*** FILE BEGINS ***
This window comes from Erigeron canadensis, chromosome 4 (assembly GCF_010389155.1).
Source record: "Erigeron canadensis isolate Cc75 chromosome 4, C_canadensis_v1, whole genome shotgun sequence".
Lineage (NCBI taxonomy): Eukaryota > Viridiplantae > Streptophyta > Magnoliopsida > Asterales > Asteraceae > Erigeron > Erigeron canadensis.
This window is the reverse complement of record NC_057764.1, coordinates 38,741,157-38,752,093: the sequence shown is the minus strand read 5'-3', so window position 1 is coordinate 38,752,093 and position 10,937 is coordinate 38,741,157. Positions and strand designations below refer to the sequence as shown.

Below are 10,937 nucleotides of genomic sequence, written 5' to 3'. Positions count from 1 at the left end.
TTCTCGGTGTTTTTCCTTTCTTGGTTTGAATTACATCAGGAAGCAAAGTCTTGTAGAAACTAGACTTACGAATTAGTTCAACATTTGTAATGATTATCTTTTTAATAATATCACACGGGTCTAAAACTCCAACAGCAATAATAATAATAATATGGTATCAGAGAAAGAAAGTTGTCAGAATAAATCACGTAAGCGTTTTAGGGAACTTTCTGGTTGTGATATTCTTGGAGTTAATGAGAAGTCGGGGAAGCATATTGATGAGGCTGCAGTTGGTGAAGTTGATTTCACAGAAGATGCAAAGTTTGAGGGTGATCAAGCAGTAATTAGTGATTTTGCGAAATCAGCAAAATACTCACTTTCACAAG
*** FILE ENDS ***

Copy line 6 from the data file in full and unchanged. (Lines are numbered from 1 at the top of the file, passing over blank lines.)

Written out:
TTCTCGGTGTTTTTCCTTTCTTGGTTTGAATTACATCAGGAAGCAAAGTCTTGTAGAAACTAGACTTACGAATTAGTTCAACATTTGTAATGATTATCTTTTTAATAATATCACACGGGTCTAAAACTCCAACAGCAATAATAATAATAATATGGTATCAGAGAAAGAAAGTTGTCAGAATAAATCACGTAAGCGTTTTAGGGAACTTTCTGGTTGTGATATTCTTGGAGTTAATGAGAAGTCGGGGAAGCATATTGATGAGGCTGCAGTTGGTGAAGTTGATTTCACAGAAGATGCAAAGTTTGAGGGTGATCAAGCAGTAATTAGTGATTTTGCGAAATCAGCAAAATACTCACTTTCACAAG